DUBLIN, Ohio – Jordan Spieth seems to be finding his swagger as the U.S. Open looms.
Coming off a bogey-bogey finish to his opening nine, Spieth blistered the front side at Jack Nicklaus’ Muirfield Village in 5-under 31 to shoot 6-under 66 on opening day at The Memorial on Thursday. He sits a shot behind first-round co-leaders Jason Dufner, who bogeyed his final hole to shoot 65, and Sweden’s David Lingmerth, the 2015 Memorial champion.
Having missed back-to-back cuts at The Players and his hometown Byron Nelson in Irving, Texas, Spieth rebounded last week by tying for second at Colonial, finishing one shot behind winner Kevin Kisner. Spieth was paired with Kisner on Thursday (along with his longtime buddy, Justin Thomas, who shot 67).
Spieth was 2 under through 13 holes, then finished with a huge burst, making birdies at four of his last five holes, tucking a wedge to 2 feet at the 414-yard ninth to close.
“It was an awesome finish,” he said. “I knew once you get to the front nine, which was our back nine, you actually do get quite a few birdie opportunities.”
Spieth has greatly improved his ballstriking year over year – he ranks 12th in Strokes Gained: Tee-to-Green and second in Strokes Gained: Approach the Green – but he has been waiting for his short game to come around. His faithful Cameron 007 putter even went into the penalty box for one week in Texas (Byron Nelson) but it’s back in the bag. Spieth seems to have solved the alignment issues he was experiencing.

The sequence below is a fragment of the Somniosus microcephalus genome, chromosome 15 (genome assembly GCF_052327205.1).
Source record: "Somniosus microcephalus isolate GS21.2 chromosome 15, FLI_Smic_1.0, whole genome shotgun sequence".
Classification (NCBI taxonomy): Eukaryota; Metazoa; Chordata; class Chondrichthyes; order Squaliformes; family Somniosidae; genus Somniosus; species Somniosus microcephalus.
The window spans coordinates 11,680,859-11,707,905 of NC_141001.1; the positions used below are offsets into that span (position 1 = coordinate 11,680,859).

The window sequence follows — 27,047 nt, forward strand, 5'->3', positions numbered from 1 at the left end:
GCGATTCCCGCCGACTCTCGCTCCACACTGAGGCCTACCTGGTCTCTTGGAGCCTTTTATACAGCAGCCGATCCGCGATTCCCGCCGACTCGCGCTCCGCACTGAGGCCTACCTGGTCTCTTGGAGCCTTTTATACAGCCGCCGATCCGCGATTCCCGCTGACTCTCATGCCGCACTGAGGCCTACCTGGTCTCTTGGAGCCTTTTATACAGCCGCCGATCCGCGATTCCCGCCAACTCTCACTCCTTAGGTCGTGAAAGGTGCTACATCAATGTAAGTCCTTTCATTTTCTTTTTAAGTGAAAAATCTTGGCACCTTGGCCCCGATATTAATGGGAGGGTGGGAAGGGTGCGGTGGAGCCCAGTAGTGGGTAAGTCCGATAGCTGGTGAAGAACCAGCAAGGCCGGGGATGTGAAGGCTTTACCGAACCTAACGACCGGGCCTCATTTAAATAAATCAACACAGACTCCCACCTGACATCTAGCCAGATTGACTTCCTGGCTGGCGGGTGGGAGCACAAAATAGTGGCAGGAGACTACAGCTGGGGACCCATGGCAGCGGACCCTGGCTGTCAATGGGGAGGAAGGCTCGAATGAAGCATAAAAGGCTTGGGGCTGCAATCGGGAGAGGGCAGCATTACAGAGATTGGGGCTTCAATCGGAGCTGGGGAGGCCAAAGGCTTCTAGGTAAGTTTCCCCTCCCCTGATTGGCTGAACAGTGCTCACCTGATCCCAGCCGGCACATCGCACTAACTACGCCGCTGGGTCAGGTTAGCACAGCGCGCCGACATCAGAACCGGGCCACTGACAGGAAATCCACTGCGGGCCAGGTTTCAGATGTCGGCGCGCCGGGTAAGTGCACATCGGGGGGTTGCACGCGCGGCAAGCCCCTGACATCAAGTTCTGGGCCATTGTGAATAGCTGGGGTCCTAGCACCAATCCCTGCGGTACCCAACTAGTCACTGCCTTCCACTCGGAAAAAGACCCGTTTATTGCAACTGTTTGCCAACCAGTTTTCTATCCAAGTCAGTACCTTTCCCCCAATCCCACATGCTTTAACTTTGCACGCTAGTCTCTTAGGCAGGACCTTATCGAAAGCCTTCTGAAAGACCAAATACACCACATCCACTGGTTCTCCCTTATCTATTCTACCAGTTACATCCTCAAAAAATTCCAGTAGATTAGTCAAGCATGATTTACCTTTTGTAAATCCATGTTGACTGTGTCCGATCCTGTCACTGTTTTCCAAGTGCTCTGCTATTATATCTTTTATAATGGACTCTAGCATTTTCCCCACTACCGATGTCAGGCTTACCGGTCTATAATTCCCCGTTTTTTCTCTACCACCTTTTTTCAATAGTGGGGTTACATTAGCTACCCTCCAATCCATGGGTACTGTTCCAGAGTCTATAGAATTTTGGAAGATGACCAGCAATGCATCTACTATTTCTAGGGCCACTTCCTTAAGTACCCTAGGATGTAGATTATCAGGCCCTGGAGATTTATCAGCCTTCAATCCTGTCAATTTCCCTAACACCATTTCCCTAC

He made nearly 87 feet of putts on Thursday, and needed the putter only 25 times. In all, Spieth made eight birdies, which, in his words, left him with “no complaints.” This is Spieth’s fifth start at Memorial, with his top finish a tie for third in 2015, his best season as a pro.
Sunday at Colonial, Spieth made a brilliant charge with a final-round 65, climbing near the top of the leaderboard. Kisner was the lone player to get to 10 under, and saved par at the final hole for the victory. Though he didn’t collect a trophy, Spieth said he may look back at that round as the most important of his year.
“I played really solid golf,” he said Wednesday. “It was just, for me, I was looking on Sunday for limited mistakes. I’d made 11 bogeys through three rounds, which is normally a tremendous strength of mine, bogey avoidance. And I made 11 of them through the three rounds.
“And I said, I’m making these birdies, I’m making up for it now, where I wasn’t the two previous weeks. I’m capitalizing. Let’s just take a backseat, wait for them to come to us. And that’s what I was looking for on Sunday. And they did. And we didn’t make any mistakes on Sunday. I wasn’t close to making a bogey, other than 18. And even then it was a 5-footer or so.”
Spieth said he hoped that play would carry into this week, and it did. He caught a huge break on the par-3 12th, where he had little chance of stopping a bunker shot unless his ball hit the pin. What did he do? He flew the shot into the cup, turning a near-certain 4 into a 2.
Those are the breaks that Spieth has been waiting to see. One other thing that has held Spieth back this season: lackluster opening rounds. Only once this season (Sony, where he was third) did he open any better than he did on Thursday at Jack’s Place.
“It’s nice to get off to a really good start on a course like this, where it’s important to stay patient,” Spieth said. “Now I feel like I can, and still stay in this tournament. The second you get out of it, try to force things, that’s where this course eats you up.”